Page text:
SIOUX CITY | The uncertain future of Siouxland Paramedics Inc. has sent a ripple throughout the region.
After the nonprofit ambulance service notified Sioux City and North Sioux City that it will cease providing 911 emergency ambulance services to the two cities after New Year's Eve, both cities have begun weighing options and counting the cost of staffing up their rescue squads to fill the void.
Those in outlying communities and rural areas who benefit from the organization's assistance are also waiting to see what arrangements they may need to make if SPI discontinues its services entirely.
Sioux City Fire Rescue Chief Tom Everett said his department is continuing to work with other city departments on plans to put before the City Council as early as this month. He said the two main choices for future 911 services include absorbing them into Sioux City Fire Rescue or contracting with another private company.
He said if 911 services are absorbed into the city, it will not be a profitable venture, and he's unsure at this point how much of a subsidy such a move would require from the city.
Sioux City currently owns all of Siouxland Paramedics' ambulances, and Everett said if 911 services are fully absorbed, the city will attempt to hire current Siouxland Paramedics employees if possible.
"We know there is a little bit of duplication with regards to the administration and management," he said. "From that perspective, we would look to absorb as many of their full-time employees as we can within the structure."
Everett said the city is at this point only looking into providing those 911 services within the city limits.
In a meeting with the Journal's editorial board last month, Mayor Bob Scott said he believes the city taking over the service is a more likely scenario than finding another private contractor, but he said what happens to the outlying cities that currently receive paramedic assistance from SPI will be a question mark if the organization dissolves.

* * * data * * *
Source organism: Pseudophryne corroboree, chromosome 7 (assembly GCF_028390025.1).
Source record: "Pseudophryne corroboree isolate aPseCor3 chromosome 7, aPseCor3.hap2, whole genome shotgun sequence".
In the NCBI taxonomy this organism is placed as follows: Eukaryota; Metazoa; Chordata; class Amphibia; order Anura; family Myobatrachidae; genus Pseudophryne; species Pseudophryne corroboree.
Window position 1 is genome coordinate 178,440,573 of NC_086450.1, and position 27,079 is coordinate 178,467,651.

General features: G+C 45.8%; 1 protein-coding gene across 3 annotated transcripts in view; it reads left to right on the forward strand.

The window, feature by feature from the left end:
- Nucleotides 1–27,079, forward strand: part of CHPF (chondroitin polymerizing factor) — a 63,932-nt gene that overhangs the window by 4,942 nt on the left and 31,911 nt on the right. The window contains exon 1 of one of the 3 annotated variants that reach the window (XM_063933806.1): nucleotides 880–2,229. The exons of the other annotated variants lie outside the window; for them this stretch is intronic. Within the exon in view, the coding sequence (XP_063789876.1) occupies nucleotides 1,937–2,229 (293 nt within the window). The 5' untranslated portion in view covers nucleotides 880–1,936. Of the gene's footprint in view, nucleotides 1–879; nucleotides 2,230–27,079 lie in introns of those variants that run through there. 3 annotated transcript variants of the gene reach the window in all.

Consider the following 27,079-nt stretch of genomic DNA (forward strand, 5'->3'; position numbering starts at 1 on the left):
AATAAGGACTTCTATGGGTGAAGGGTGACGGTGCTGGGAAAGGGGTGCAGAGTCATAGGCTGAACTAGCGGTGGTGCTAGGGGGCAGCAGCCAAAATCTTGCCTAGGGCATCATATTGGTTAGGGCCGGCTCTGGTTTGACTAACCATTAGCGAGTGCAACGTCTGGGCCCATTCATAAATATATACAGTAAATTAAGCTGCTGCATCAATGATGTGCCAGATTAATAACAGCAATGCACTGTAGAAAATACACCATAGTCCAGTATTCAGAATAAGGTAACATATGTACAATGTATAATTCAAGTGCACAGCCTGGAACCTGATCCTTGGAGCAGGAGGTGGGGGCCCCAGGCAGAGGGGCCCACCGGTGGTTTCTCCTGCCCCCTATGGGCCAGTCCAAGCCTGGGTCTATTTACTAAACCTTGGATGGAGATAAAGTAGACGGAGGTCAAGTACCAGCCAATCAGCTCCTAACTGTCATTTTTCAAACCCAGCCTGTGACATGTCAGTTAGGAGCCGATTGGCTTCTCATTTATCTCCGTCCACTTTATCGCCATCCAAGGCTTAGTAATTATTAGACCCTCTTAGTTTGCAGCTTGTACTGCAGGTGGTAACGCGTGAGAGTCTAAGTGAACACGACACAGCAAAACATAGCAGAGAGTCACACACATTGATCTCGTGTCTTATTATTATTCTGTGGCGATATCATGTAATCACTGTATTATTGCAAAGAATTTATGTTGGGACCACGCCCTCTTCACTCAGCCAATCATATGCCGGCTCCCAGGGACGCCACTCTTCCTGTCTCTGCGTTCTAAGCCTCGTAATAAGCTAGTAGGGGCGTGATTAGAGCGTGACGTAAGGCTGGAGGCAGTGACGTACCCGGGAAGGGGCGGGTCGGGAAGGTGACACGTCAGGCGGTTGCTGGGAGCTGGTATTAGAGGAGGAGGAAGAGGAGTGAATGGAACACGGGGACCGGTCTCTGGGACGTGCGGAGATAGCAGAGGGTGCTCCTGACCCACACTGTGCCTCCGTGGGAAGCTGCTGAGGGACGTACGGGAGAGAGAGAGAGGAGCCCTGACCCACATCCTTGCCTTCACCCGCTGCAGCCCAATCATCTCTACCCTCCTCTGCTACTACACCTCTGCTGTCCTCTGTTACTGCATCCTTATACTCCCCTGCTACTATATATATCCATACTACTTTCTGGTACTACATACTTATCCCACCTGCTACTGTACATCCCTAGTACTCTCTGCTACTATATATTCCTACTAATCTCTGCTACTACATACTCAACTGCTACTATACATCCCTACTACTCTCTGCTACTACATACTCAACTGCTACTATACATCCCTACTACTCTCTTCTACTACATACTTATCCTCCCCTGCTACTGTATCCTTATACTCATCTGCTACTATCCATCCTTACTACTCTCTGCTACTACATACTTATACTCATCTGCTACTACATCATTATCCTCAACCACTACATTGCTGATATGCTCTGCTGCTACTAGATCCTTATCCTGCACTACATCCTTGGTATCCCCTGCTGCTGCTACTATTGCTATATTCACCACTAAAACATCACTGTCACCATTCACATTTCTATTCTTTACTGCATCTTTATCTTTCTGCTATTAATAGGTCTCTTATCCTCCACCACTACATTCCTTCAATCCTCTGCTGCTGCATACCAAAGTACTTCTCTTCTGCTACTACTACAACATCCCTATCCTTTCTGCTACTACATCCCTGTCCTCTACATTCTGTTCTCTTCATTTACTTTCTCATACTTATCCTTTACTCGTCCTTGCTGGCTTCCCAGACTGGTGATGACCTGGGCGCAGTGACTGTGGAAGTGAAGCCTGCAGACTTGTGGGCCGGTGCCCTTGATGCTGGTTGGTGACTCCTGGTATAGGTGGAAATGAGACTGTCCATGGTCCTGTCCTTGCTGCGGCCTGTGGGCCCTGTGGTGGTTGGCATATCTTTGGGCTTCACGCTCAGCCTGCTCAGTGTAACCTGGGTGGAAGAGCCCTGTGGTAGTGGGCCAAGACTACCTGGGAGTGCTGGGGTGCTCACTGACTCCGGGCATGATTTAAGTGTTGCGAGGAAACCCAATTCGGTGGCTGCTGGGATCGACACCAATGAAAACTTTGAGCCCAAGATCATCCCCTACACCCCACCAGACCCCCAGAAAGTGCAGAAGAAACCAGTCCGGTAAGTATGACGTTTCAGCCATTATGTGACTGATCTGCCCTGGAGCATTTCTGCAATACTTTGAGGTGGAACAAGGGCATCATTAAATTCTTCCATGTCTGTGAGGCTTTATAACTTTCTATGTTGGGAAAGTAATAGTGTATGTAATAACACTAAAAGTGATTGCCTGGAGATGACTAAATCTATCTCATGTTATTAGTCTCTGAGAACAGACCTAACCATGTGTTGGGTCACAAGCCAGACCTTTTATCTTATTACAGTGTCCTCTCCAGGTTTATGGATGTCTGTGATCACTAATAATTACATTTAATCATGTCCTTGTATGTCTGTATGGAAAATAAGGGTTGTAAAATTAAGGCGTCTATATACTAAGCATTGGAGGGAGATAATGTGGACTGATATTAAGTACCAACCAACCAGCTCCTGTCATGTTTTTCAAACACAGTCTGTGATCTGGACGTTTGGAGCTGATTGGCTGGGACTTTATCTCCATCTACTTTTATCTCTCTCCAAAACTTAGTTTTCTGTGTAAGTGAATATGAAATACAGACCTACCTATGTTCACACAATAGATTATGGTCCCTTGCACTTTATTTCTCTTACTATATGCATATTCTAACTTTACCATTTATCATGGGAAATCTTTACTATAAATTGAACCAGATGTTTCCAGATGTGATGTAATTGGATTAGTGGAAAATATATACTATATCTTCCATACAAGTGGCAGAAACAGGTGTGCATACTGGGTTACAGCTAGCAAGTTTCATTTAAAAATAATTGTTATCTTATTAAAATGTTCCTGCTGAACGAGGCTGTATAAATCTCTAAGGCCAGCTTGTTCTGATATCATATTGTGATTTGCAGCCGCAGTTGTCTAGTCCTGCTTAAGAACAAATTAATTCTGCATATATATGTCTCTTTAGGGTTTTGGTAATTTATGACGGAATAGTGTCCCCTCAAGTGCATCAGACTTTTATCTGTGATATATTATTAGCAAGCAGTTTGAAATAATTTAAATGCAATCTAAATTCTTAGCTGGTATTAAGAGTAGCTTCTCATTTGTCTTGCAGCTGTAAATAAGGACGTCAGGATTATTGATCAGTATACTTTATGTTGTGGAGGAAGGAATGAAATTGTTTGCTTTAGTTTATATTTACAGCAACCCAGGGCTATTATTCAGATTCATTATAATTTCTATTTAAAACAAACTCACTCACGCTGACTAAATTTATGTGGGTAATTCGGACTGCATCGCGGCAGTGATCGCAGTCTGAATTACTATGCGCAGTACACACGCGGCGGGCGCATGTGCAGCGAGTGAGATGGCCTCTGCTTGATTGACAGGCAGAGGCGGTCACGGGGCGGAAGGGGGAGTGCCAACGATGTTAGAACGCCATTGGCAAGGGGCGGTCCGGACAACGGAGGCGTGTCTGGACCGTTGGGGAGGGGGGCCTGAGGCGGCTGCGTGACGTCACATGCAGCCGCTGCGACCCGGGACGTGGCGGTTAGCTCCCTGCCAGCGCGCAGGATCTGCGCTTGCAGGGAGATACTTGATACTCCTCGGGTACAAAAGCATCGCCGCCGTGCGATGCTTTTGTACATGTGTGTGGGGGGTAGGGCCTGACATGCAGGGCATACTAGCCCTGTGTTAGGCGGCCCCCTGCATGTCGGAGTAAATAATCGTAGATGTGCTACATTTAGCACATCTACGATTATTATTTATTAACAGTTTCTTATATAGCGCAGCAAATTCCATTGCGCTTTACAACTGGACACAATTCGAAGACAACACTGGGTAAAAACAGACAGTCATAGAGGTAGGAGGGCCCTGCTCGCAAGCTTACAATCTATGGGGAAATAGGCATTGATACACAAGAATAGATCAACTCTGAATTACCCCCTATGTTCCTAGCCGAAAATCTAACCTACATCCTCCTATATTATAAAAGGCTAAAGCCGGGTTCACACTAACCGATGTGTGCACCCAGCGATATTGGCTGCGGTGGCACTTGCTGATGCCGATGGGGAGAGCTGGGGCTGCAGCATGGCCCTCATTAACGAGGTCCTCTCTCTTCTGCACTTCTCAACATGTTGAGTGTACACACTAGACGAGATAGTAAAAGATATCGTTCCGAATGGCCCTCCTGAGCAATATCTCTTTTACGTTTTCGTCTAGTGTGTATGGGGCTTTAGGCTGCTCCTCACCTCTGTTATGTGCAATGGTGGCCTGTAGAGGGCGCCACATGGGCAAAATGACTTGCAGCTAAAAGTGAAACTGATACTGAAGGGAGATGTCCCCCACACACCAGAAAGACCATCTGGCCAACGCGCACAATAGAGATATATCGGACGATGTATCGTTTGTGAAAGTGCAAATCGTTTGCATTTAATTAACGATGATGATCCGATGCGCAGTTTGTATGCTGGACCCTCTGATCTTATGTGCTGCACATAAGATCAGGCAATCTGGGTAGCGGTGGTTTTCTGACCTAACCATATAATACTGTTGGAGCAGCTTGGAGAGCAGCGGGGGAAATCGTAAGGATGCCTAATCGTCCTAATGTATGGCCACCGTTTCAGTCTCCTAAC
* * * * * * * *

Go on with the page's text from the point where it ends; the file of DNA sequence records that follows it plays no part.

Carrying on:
"I don't see the city of Sioux City -- if it's in a situation where it's going to require a subsidy, which it appears it's going to -- leaving the boundaries of Sioux City," he said. "I feel bad."
So far, Everett said, no private companies have expressed an interest in taking up 911 transport but have shown interest in non-emergency transports, such as between hospitals and nursing homes, which are more profitable because most patients are covered by government insurance programs.
"We've spoken to several ambulance providers," he said. "I think they might be interested in the non-emergency transport portion of it. A couple have reached out to find what the market is for that."
In North Sioux City, where Siouxland Paramedics also provides 911 services, Fire Chief Bill Pappas said the city has reached out to Sioux City to discuss potential partnerships but is also licensing its ambulance and looking at ways to raise money to staff its own service.
"We have a volunteer staff, and we can take this over temporarily, I guess, but we don't have the staffing to do it continually 24/7, 365 days a year," he said, adding that it would only be a basic service compared with Siouxland Paramedics.
Pappas said to equal the current level of service, he would need to hire six paramedics who would work two at a time for 24-hour shifts. Pappas said under such a scenario, the added cost would be at least $300,000, and due to state budget restraints it would require an "opt-out" vote by the public to raise taxes to fund the new positions.
He said Siouxland Paramedics' patient care was top-notch, and the city valued its partnership with the organization.
"We're going to continue service one way or another," he said. "There may be some bumps in the road, but everyone's going to get service."
Outlying cities in rural areas are also waiting to see how their services will be affected.
In Akron, EMS director Lynette Kiger said the department requires assistance from Siouxland Paramedics on about 16 percent of its calls. SPI helps with critical patients and makes up for limitations of volunteer paramedics, she said, and she's worried that not having that level of service will cause a risk to those needing emergency care in rural areas.
"We're going to have to assume a greater risk with patients (if SPI ceases operations)," she said. "I don't like thinking about that."